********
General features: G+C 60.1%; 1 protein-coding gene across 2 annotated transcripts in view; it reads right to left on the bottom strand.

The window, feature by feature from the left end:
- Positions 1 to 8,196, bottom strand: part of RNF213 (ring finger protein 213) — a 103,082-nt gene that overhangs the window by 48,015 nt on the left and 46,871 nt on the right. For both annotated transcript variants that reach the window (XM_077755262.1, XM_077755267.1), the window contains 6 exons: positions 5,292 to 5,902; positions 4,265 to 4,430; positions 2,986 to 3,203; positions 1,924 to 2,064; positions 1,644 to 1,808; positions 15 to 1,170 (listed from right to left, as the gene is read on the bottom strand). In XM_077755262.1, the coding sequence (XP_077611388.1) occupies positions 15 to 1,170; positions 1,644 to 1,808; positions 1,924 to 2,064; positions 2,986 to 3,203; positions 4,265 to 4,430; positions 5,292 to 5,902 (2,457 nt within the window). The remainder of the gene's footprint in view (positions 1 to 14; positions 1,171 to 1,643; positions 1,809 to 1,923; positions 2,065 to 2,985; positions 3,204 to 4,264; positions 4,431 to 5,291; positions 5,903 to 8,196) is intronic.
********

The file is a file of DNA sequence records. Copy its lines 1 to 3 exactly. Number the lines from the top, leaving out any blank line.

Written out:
General features: G+C 60.1%; 1 protein-coding gene across 2 annotated transcripts in view; it reads right to left on the bottom strand.

The window, feature by feature from the left end:
- Positions 1 to 8,196, bottom strand: part of RNF213 (ring finger protein 213) — a 103,082-nt gene that overhangs the window by 48,015 nt on the left and 46,871 nt on the right. For both annotated transcript variants that reach the window (XM_077755262.1, XM_077755267.1), the window contains 6 exons: positions 5,292 to 5,902; positions 4,265 to 4,430; positions 2,986 to 3,203; positions 1,924 to 2,064; positions 1,644 to 1,808; positions 15 to 1,170 (listed from right to left, as the gene is read on the bottom strand). In XM_077755262.1, the coding sequence (XP_077611388.1) occupies positions 15 to 1,170; positions 1,644 to 1,808; positions 1,924 to 2,064; positions 2,986 to 3,203; positions 4,265 to 4,430; positions 5,292 to 5,902 (2,457 nt within the window). The remainder of the gene's footprint in view (positions 1 to 14; positions 1,171 to 1,643; positions 1,809 to 1,923; positions 2,065 to 2,985; positions 3,204 to 4,264; positions 4,431 to 5,291; positions 5,903 to 8,196) is intronic.